As someone who writes about parenting, every day I scour studies and headlines and attempt to determine which new information moms and dads need to know in order to effectively parent. In my own scientific research (which involves the meticulous action of making up a random statistic) 89 percent of the information I come across is totally stupid. Meaning that I refuse to believe so many of us are making detrimental and harmful choices in regard to child rearing based on what I read.
Just this morning I read a new statistic that claimed:
I think breastfeeding is awesome. I also think moms who chose not to breastfeed are awesome. And even though some of these studies do back up what they are saying with scientific research there are so many other factors that play into scenarios like the above. When it comes to parenting, the only headline I truly believe in (which I also just made up) is:
How can you determine if you are parenting correctly? Ask yourself a few simple questions.
Do you feed your child?
Do you clothe your child?
Do you talk to your child?
Do you hold your child?
Do you keep your child away from household poisons, sharp objects and loaded handguns?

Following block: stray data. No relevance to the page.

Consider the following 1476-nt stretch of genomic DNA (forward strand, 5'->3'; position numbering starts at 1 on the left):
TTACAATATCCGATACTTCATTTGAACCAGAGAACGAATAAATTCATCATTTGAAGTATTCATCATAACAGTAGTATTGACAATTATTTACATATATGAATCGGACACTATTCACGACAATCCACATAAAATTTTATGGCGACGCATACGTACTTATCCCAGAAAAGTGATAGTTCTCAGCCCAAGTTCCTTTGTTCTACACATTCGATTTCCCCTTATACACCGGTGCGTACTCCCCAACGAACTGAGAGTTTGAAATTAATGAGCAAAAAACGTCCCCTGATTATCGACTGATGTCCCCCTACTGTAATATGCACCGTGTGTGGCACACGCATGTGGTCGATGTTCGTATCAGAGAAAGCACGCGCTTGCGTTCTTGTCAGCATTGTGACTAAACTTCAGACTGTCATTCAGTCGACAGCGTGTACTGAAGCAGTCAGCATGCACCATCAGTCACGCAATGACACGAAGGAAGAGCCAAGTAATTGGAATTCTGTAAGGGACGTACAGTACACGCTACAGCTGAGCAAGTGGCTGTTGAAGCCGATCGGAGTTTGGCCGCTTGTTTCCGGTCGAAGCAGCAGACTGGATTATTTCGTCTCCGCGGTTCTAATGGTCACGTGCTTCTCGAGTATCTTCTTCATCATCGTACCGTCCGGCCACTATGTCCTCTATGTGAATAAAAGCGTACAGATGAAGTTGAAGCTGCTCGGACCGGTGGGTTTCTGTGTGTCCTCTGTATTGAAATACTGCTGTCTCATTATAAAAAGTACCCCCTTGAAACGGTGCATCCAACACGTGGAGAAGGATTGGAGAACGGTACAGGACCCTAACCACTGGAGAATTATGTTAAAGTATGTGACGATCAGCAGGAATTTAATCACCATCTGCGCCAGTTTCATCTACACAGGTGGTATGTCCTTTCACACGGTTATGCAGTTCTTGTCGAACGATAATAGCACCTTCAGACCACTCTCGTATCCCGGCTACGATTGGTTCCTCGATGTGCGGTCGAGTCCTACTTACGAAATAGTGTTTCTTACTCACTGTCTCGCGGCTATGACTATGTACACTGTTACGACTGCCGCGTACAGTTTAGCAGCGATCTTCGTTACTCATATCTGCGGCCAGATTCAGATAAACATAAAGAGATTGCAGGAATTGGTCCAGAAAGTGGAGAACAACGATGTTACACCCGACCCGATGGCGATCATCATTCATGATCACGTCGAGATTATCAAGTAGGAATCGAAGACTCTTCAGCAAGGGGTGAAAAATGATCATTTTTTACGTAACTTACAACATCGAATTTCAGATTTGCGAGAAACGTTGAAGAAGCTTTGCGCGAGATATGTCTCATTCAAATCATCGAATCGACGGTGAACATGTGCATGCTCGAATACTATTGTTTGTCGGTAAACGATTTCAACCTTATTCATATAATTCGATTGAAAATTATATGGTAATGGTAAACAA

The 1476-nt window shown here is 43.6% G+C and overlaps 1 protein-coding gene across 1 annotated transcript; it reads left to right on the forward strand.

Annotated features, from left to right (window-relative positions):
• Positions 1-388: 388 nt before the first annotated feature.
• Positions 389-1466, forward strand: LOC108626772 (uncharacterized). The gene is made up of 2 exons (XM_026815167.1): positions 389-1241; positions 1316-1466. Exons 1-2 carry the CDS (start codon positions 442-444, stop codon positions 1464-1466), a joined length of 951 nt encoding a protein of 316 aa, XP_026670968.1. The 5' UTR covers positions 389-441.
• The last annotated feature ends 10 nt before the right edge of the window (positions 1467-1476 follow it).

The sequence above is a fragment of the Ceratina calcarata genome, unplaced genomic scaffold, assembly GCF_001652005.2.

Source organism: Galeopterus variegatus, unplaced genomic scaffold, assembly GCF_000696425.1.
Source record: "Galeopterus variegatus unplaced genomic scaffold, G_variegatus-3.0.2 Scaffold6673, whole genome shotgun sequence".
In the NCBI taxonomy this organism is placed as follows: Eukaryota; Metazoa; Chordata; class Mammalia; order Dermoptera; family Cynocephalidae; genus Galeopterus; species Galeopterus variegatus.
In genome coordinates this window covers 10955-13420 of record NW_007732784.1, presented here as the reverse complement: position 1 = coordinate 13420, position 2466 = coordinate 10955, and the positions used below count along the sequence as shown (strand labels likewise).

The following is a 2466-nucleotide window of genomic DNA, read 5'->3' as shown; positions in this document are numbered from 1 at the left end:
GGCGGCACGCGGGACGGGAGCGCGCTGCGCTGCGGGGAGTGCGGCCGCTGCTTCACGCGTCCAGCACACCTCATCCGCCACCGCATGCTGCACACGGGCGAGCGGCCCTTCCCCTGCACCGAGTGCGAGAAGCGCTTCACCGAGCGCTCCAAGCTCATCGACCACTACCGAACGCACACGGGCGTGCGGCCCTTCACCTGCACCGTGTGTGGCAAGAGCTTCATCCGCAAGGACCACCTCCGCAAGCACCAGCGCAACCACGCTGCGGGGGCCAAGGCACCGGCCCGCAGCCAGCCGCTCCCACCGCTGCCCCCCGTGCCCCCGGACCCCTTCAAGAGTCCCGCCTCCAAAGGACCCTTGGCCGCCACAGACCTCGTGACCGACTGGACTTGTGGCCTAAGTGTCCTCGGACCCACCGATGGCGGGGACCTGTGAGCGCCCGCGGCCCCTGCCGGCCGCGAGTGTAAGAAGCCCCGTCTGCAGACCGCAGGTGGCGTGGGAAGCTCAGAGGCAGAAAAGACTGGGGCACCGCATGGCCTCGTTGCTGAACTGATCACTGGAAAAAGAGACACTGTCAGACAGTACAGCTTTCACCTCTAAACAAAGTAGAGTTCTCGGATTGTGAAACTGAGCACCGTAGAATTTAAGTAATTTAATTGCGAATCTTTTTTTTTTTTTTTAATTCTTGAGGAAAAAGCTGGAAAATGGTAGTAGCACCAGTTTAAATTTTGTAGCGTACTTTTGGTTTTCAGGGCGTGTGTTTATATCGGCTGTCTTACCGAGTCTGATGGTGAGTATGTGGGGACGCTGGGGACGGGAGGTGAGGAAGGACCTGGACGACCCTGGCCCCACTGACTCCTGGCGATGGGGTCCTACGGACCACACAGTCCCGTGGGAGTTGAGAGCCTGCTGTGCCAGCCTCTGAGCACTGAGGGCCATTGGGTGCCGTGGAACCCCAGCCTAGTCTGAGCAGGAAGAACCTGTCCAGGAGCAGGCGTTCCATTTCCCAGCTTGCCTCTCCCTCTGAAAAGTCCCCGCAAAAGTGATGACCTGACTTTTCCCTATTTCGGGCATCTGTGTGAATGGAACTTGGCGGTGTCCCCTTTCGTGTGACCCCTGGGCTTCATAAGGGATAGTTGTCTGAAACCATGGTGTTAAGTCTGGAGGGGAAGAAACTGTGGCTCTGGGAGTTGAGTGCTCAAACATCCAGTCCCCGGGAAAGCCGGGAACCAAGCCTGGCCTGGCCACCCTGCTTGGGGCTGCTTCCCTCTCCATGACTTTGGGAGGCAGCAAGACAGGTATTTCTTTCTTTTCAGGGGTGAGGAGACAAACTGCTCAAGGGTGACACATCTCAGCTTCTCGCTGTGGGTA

Do you use a car seat?
Do you let your child sleep when they are tired?
Does your pediatrician tell you they are doing just fine?
Your kid will probably turn out OK!
Parenting is hard. There is no scientific method to raising some perfect child who will one day grow up to be happy and healthy and independently wealthy and bestow upon you a summer home in France. There is no scientific formula to this. Sure, if you want to raise a child who is one day someone who enjoys books, you read to them. But I cannot think of a single parent who flat out refuses to read to their child. If you want to raise a child who will one day eat vegetables, you feed them vegetables. But I cannot think of a single parent who reuses their child broccoli. You hold their hand when you cross the street and kiss them when they fall down and make sure they play outside and feed them when they are hungry and change them when they have a dirty diaper. That's how you parent. Which you already know.
So the next time you read some inflammatory headline that claims whatever you are doing is the wrong way to do it, look at your kid. Unless they are eating a broken lightbulb and playing with your collection of used syringes while triple X-rated movies play in the background, you are probably doing OK.
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